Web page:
MELBURNIANS will be well aware of our famous Caulfield, Flemington and Moonee Valley racecourses. However, back in the late 1800s numerous racecourses sprang up all over Melbourne. In The Australasian of 17 May 1884 ‘Skiddaw’ […]
Widely known as The Lyrebird Man and recognised by ornithologists as an authority on lyrebirds, Thomas Henry Tregellas was born in Bendigo on 16 June 1864.
On Sunday 10 May many Australians will celebrate Mother’s Day. The tradition of gift-giving on Mother’s Day, although well-established in the USA, did not begin in Australia until 1924. In 1870, American writer and women’s rights activist Julia Ward Howe, author of the Battle Hymn of the Republic, had proposed that a mother’s day for peace be commemorated every year in June.
On 4 September 2019 I received an email from Venice Italy from a young Italian named Alessandro Cianchetta. He and others in the Verona area volunteer to research military planes shot down over Italy during WWII. Their aim is to return to family members any items belonging to the airmen.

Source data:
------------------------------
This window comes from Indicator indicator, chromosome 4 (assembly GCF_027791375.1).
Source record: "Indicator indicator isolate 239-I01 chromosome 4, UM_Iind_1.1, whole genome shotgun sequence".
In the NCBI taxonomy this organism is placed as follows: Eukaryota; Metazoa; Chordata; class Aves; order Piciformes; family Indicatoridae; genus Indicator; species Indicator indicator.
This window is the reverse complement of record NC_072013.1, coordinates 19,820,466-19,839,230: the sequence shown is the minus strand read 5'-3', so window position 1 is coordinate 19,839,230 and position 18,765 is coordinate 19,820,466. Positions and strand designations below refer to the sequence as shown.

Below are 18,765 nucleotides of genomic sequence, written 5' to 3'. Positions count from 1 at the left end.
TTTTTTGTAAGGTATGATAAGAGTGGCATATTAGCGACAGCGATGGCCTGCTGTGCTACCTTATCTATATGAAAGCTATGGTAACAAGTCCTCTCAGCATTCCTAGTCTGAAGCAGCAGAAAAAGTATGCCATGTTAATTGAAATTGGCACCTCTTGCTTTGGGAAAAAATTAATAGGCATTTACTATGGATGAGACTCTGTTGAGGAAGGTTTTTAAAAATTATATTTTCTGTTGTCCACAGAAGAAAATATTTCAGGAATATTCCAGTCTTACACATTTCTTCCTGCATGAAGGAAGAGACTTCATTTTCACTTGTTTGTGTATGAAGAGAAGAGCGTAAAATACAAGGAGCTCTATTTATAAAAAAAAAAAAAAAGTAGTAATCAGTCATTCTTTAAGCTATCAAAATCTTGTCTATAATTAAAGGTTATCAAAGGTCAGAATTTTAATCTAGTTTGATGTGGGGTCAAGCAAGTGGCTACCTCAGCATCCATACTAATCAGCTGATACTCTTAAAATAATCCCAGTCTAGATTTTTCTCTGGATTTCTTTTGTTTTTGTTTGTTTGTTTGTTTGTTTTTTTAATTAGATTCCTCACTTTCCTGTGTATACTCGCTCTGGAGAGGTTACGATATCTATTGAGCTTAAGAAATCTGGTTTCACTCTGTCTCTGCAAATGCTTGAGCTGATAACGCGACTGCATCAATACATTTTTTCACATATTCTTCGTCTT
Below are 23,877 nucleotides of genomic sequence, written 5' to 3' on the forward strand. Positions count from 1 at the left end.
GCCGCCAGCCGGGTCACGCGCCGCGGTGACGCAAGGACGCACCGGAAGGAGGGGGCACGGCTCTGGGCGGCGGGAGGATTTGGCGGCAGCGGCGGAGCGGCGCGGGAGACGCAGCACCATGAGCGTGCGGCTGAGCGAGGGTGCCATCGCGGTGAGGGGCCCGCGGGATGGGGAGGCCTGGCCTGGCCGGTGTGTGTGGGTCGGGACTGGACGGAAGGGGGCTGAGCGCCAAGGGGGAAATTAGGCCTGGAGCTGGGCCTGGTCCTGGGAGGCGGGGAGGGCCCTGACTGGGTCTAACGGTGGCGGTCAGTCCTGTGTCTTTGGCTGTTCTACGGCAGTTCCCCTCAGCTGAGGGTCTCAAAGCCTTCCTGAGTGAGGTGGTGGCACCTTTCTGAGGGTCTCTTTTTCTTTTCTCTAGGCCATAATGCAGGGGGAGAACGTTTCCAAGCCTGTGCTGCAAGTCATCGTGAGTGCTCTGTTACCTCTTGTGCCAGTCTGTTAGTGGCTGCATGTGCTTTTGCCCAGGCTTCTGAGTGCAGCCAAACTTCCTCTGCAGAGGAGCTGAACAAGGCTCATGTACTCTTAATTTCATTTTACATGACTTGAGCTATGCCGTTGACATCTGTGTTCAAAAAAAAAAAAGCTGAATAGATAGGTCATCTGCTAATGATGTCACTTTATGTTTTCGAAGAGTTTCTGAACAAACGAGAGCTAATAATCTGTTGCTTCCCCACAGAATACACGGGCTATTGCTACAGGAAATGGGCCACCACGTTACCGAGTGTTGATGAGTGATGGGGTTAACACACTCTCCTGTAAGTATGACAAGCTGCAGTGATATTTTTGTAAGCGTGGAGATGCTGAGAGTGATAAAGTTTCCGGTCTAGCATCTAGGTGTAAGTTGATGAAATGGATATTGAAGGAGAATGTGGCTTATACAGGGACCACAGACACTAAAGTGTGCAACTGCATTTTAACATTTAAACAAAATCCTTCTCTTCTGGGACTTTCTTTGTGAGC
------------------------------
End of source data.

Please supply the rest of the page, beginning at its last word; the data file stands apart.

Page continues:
Australia’s first telegraph line was erected between Melbourne and Williamstown in 1853 and 1854 by Samuel McGowan, a recently immigrated Canadian telegrapher. The line covered 17km and went into operation less than 10 years after the opening on 1 May 1844 of the first public telegraph line in the world linking Baltimore and Washington DC.
The Box Hill Reporter was the first and for many years the only local newspaper in the district. Issues of the paper from its beginning to 1918 have been digitised by the National Library and are available for viewing on the Trove website. The Box Hill Historical Society has a collection of original issues of the Reporter covering the period 1919–1930. It is raising funds to digitise the papers at the National Library.
Sofitel’s palatial Chadstone Hotel opening in November, resides on land formerly held by the Convent of the Good Shepherd (1883-1981) which stood on 55 acres of paddocks, complete with grazing cattle.
“It was a great life. It stood me in good stead. ” – With these words Vern Williams sums up his years at Burwood Boys’ Home in the 1940s – sentiments that may surprise some used to hearing horror stories of institutional life.